Rank #9: L’Oréal on creating personalized touchpoints through beauty tech
L'Oréal is on a mission to marry technology and beauty in order to enhance their customer's lives, says Guive Balooch, global vice president of L'Oréal's Tech Incubator on the latest episode of TheCurrent Innovators podcast, hosted at SXSW 2018.
At the core of that purpose is the team Balooch runs, which works as an R&D lab for beauty tech. "When we started about five years ago, our goal was to make sure we could find the link between personalization and technology and find a way to get consumers the right product for them," he explains.
Since its inception, the team has developed products such as a connected hairbrush, a UV sensor worn on the nail, the first example of an augmented reality make-up app, and most recently, an on-demand system called Custom D.O.S.E. for SkinCeuticals, which dispenses serum personalized to the customer's skin needs in under a few minutes.
Technologies such as AI and machine learning have conditioned consumers to become more demanding than ever in finding products and experiences that are relevant to them on a granular level, Balooch explains. But if you look at the beauty market today, off the shelf products simply cannot respond to the plethora of demands that individuals have, he suggests, especially when looking at skintones. This is where a product like Lancôme's Le Teint Particulier comes in, in which consumers have a consultation that includes a skintone scan before generating a tailor made foundation for them.
That's something consumers have been demanding for some time, but the tech and science until recently has just not been possible, Balooch explains. Today we're at a real inflection point however, meaning customization is only going to get better.
As is the case with all of L'Oréal's beauty tech launches, the goal is to enable brands under the group's umbrella to target consumers at a one-to-one level, removing any frustrations that arise during the shopping experience, while allowing beauty associates to focus on the human side of the interaction. For Balooch, this innovation mindset will push new or long-established beauty products to start adapting to change, thus becoming smarter over time. This means evolving the experience they offer the customer by leveraging more individual data, encouraging co-creation, and even coaching consumers themselves to become smarter about how to use their products.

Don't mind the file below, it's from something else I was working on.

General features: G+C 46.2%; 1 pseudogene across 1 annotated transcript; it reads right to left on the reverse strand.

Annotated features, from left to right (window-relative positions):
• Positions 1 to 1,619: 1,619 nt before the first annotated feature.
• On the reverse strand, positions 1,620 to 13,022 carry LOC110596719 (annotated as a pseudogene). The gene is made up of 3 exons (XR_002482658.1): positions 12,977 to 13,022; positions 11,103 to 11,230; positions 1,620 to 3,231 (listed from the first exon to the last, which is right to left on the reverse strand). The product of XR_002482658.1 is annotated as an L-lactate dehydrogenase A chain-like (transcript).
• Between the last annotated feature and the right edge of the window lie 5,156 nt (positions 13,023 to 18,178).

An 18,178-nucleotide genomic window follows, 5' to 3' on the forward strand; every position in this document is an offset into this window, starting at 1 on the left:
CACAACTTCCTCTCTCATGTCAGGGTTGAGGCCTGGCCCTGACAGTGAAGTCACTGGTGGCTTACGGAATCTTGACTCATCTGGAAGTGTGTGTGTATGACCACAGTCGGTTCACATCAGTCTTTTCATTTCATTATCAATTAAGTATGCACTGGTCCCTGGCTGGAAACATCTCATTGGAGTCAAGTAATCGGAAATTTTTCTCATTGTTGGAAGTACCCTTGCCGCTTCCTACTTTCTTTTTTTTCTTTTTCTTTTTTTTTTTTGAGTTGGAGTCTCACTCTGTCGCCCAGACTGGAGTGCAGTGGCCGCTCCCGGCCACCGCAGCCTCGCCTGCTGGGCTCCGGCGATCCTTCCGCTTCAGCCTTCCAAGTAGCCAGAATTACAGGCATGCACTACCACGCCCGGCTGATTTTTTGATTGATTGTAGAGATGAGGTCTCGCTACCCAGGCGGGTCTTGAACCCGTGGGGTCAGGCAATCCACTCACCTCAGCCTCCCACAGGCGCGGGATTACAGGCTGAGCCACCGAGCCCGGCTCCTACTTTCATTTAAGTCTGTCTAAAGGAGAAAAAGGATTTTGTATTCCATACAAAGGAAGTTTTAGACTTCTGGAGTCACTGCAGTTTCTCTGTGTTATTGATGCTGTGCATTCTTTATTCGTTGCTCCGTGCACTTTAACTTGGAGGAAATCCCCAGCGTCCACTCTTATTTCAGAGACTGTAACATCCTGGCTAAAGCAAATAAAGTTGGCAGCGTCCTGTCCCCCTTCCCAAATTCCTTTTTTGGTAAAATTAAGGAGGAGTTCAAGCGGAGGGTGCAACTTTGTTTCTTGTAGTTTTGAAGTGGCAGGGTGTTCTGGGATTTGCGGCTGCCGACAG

"In 10 years time there's no question to me that every person will have the ability to have the perfect product for them. I think that there will be much more co-creation – that we're moving towards an era where the people are becoming the companies," he notes.
Beyond developing a made-for-me final product, attributes of efficacy and seamlessness are always top of mind when launching new connected technologies, from the production process to the design of the hardware and software itself, Balooch says. When partaking in the D.O.S.E experience with SkinCeuticals, for instance, consumers are able to watch as the machine prepares their personalized serum from beginning to end. This not only helps create an emotional experience for the recipient, but does a good job at communicating the process in a transparent way.
For L'Oréal, that marriage between design and technology is key for customer-facing experiences. "Design is not just a secondary piece of what we do today with technology. [It] can actually fuel the tech itself," says Balooch, who believes for an integrated experience, technology needs to be both beautiful and warm. The future, he believes, is a balance between such creative and engineering teams.
Rank #10: How Walmart creates growth with design
Speaking to Liz Bacelar, founder of TheCurrent, during a live recording hosted by MouthMedia Network at Spring Place in New York, he explains how the enormous e-commerce redesign he has spearheaded for the world’s largest company, all came down to this focus on elevating the shopping experience for the changing customer of today.